The Los Angeles district attorney's office said late yesterday that it expected to make a formal criminal charge as a result of Saturday's firecracker incident outside Dodger Stadium.
New York Mets outfielder Vince Coleman has been identified by another player as the person who threw a lighted firecracker from a vehicle, an action that apparently resulted in injuries to at least three persons.
The district attorney met with officials of the Los Angeles Fire Department's arson unit yesterday, which has been investigating the incident. A spokeswoman for the district attorney's office said a decision had not yet been made on whether to press a misdemeanor or felony charge.
An announcement on a charge could come as soon as today. A person in the Los Angeles city attorney's office said yesterday that he expected a misdemeanor charge to be filed.
Eric Davis, the left fielder for the Dodgers, said Coleman had tossed the firecracker from his jeep as the players left a parking lot after Saturday afternoon's game. Three people, including a 1-year-old girl, were subsequently treated at local hospitals for injuries apparently related to the firecracker explosion.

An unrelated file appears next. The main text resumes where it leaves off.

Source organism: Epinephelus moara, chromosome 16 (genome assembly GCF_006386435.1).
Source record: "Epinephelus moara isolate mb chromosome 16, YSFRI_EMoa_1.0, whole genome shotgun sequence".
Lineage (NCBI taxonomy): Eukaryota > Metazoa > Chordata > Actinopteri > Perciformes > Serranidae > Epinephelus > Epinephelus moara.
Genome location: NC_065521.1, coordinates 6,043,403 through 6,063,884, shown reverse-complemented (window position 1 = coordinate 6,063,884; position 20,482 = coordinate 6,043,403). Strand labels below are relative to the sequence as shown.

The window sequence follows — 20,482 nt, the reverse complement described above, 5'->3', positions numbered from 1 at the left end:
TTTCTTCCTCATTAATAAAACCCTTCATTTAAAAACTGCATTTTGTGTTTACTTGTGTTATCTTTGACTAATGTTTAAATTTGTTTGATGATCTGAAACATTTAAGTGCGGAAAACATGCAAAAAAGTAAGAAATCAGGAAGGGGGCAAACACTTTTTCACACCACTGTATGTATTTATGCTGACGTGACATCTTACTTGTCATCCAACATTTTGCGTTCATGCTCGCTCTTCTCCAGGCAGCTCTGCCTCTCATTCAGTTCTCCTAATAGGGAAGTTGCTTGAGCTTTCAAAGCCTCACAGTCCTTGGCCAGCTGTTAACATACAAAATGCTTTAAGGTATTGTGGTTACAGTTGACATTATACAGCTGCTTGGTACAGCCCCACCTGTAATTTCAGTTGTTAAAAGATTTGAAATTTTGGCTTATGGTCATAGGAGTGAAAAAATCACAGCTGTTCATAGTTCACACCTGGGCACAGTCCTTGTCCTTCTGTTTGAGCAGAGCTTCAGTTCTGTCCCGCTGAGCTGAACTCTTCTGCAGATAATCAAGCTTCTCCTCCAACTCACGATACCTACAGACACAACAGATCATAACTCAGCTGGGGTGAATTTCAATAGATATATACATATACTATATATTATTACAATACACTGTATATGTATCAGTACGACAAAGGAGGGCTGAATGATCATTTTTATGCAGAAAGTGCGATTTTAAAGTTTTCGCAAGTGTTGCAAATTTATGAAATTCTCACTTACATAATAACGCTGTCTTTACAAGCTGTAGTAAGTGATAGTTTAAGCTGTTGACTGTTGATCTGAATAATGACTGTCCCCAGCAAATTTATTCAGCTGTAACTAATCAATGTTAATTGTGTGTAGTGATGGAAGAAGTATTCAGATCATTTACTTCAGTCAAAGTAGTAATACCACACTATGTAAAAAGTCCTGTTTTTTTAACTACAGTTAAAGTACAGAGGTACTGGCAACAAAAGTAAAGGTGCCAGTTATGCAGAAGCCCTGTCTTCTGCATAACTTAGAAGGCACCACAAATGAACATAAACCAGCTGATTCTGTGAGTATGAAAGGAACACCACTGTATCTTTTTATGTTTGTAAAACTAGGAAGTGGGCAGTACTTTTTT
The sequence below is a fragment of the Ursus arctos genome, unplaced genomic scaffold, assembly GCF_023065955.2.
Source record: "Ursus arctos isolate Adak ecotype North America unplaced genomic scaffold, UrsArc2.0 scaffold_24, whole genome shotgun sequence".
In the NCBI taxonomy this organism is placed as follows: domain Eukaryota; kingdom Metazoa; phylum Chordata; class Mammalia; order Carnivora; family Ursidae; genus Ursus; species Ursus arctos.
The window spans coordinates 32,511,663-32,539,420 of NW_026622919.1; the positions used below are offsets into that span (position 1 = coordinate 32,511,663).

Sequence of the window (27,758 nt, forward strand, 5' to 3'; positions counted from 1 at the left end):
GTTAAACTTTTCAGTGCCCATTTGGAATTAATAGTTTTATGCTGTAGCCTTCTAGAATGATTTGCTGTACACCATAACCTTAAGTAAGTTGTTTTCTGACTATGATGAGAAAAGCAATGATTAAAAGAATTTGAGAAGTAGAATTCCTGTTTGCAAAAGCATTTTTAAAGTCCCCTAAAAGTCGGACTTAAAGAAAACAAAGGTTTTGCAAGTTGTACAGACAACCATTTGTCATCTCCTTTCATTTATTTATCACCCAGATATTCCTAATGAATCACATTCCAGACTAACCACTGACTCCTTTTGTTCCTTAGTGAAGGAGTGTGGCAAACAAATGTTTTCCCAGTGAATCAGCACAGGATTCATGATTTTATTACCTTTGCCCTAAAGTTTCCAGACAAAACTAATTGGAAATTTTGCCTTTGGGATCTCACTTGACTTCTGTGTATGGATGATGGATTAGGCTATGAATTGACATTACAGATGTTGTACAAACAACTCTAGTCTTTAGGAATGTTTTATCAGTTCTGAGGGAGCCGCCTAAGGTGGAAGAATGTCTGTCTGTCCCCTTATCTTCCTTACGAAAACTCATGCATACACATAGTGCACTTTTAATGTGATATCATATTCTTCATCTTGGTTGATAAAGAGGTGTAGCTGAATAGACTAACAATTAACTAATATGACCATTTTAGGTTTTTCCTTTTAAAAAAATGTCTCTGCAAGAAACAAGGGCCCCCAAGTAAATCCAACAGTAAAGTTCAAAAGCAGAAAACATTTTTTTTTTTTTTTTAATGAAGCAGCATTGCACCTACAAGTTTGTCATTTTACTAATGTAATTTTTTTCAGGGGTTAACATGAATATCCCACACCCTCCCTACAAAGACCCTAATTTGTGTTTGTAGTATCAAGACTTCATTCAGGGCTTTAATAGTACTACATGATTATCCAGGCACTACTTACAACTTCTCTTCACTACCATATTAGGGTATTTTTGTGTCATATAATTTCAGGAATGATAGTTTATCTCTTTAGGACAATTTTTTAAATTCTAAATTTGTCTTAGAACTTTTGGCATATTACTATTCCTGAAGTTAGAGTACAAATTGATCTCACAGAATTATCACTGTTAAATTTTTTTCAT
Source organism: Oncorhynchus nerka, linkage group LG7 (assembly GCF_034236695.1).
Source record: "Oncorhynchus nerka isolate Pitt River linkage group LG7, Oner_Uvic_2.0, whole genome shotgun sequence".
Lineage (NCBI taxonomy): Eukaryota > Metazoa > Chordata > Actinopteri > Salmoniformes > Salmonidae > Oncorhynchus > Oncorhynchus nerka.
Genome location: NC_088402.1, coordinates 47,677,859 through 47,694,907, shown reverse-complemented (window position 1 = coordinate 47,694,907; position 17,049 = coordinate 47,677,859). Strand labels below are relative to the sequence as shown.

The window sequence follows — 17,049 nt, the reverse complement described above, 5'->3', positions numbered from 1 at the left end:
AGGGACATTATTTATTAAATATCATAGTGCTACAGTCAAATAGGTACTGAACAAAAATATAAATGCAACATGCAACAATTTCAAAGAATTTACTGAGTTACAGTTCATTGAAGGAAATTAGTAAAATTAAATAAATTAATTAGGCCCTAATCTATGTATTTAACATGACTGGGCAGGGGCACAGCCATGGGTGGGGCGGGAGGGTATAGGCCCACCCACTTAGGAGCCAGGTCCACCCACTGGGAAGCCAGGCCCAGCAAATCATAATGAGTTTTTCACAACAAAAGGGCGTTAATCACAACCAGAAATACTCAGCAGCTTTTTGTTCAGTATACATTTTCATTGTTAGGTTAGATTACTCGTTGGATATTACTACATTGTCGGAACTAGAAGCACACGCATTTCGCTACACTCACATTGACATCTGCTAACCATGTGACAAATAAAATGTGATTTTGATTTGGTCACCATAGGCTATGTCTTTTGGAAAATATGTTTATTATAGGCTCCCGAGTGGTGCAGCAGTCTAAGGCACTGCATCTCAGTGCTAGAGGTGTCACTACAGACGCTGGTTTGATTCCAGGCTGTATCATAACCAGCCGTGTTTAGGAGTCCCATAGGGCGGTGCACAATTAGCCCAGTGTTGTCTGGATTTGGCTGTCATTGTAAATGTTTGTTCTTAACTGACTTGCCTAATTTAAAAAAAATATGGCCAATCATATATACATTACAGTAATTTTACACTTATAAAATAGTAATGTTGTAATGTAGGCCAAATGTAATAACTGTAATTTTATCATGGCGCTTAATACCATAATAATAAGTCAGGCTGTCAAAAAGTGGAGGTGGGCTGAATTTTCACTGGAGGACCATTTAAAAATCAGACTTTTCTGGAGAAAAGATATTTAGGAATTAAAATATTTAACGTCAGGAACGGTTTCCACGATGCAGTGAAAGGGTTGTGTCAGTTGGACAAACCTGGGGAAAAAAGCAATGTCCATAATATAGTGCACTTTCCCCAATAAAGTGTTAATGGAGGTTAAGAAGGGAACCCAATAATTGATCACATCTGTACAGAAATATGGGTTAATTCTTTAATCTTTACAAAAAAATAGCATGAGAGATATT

Maria Pollerana, an official with the district attorney's office, said the decision to pursue a formal charge had been made after a review of the evidence presented by the fire department.
"It's just as to whether it will be a misdemeanor or a felony," Pollerana said. "I'm not able to say."
Pollerana said the uncertainty resulted from the issue of determining Coleman's intent. A felony charge requires intent to inflict bodily harm, and a conviction usually carries a jail term of at least 16 months.
Davis, who owns the jeep and was driving Coleman and Bobby Bonilla to a barbecue at Davis' house, said Sunday that Coleman had tossed the firecracker without the intent of injuring anyone.